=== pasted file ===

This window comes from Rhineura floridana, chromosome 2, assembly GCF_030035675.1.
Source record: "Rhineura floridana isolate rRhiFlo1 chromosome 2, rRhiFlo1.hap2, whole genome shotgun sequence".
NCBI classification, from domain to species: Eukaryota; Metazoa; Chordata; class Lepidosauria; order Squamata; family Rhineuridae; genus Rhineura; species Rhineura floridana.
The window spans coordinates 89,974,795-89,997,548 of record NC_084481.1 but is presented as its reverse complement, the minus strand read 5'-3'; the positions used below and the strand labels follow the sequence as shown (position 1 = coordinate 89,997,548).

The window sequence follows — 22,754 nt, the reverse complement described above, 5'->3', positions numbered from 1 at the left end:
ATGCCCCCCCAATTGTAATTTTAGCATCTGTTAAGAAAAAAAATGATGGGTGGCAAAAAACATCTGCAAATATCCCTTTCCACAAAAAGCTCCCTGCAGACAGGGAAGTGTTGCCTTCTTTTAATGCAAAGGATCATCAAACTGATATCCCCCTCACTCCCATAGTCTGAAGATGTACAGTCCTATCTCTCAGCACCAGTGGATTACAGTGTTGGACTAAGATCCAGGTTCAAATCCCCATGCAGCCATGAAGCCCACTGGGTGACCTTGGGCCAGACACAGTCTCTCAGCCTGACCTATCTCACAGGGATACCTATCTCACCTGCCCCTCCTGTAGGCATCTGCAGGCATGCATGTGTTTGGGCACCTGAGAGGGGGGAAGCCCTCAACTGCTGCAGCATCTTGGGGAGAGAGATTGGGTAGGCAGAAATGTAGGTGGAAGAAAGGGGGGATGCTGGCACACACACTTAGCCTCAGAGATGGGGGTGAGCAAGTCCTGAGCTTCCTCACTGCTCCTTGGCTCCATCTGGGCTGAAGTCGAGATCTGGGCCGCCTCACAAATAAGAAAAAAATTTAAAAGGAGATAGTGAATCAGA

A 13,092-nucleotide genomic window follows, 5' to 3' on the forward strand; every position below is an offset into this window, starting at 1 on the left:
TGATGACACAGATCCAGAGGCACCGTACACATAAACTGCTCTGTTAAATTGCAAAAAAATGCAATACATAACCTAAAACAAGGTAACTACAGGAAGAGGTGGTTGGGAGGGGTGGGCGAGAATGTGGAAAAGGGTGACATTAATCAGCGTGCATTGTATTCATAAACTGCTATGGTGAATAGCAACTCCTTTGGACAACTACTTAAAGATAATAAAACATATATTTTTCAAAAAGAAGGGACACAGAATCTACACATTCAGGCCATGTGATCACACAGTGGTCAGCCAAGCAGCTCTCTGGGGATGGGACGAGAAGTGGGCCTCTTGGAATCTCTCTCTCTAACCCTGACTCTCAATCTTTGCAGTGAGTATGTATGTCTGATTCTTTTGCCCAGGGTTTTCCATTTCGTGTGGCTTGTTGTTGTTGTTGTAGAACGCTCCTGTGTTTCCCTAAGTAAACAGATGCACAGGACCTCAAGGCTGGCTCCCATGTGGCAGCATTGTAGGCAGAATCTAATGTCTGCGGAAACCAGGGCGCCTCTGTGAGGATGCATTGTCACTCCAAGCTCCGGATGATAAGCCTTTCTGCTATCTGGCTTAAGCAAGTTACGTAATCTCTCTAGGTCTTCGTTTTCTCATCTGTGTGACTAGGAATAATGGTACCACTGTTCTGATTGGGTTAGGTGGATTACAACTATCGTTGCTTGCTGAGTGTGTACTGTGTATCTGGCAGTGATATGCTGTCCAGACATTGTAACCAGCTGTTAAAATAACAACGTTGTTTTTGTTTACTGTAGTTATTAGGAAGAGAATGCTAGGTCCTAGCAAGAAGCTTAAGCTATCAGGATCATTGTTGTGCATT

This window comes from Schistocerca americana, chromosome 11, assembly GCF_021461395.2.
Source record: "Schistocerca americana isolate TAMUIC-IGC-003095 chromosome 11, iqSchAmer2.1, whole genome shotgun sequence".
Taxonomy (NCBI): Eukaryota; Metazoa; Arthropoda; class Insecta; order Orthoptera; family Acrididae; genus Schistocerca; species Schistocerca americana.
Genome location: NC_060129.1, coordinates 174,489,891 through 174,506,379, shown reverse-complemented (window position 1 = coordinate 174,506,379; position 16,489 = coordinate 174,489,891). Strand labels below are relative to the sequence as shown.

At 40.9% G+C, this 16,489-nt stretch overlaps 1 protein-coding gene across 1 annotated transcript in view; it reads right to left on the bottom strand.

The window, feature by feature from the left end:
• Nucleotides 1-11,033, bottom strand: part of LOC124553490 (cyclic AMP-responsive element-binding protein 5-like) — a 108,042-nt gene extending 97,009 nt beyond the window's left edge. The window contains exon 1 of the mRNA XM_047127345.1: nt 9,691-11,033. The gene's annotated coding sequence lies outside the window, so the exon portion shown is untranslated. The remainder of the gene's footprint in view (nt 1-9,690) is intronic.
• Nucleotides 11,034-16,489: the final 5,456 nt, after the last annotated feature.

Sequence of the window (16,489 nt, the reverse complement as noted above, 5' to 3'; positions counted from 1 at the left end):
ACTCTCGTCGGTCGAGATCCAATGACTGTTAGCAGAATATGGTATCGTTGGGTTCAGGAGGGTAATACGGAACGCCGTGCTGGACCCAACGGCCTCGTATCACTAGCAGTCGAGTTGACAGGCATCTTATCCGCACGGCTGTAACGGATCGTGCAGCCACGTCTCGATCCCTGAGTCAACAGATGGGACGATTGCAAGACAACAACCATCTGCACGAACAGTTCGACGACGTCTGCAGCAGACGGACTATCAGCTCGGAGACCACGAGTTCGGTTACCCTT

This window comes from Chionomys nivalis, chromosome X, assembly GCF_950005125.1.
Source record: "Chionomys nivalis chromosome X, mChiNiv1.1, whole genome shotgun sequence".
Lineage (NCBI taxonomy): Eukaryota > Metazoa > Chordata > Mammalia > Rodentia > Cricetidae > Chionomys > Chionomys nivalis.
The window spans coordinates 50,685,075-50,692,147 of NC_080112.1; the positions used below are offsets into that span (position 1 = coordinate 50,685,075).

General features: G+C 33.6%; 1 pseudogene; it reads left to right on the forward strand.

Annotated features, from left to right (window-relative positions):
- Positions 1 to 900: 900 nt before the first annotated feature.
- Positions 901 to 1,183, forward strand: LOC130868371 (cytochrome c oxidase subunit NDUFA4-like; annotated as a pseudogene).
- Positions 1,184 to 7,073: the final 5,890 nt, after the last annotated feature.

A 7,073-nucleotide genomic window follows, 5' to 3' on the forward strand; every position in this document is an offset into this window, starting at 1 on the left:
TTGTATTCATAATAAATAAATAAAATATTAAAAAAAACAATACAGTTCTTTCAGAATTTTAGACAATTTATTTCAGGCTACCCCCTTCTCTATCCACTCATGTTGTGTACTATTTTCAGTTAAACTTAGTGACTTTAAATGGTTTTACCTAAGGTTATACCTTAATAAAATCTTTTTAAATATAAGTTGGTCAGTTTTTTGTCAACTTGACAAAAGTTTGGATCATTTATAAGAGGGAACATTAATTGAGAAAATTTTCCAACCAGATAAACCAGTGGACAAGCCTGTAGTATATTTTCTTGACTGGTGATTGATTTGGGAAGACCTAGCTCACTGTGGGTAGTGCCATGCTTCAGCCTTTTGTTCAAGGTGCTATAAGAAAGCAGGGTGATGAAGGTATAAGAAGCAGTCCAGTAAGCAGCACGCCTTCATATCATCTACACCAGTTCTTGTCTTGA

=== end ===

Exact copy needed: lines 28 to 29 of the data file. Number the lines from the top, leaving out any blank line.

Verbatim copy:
A 7,073-nucleotide genomic window follows, 5' to 3' on the forward strand; every position in this document is an offset into this window, starting at 1 on the left:
TTGTATTCATAATAAATAAATAAAATATTAAAAAAAACAATACAGTTCTTTCAGAATTTTAGACAATTTATTTCAGGCTACCCCCTTCTCTATCCACTCATGTTGTGTACTATTTTCAGTTAAACTTAGTGACTTTAAATGGTTTTACCTAAGGTTATACCTTAATAAAATCTTTTTAAATATAAGTTGGTCAGTTTTTTGTCAACTTGACAAAAGTTTGGATCATTTATAAGAGGGAACATTAATTGAGAAAATTTTCCAACCAGATAAACCAGTGGACAAGCCTGTAGTATATTTTCTTGACTGGTGATTGATTTGGGAAGACCTAGCTCACTGTGGGTAGTGCCATGCTTCAGCCTTTTGTTCAAGGTGCTATAAGAAAGCAGGGTGATGAAGGTATAAGAAGCAGTCCAGTAAGCAGCACGCCTTCATATCATCTACACCAGTTCTTGTCTTGA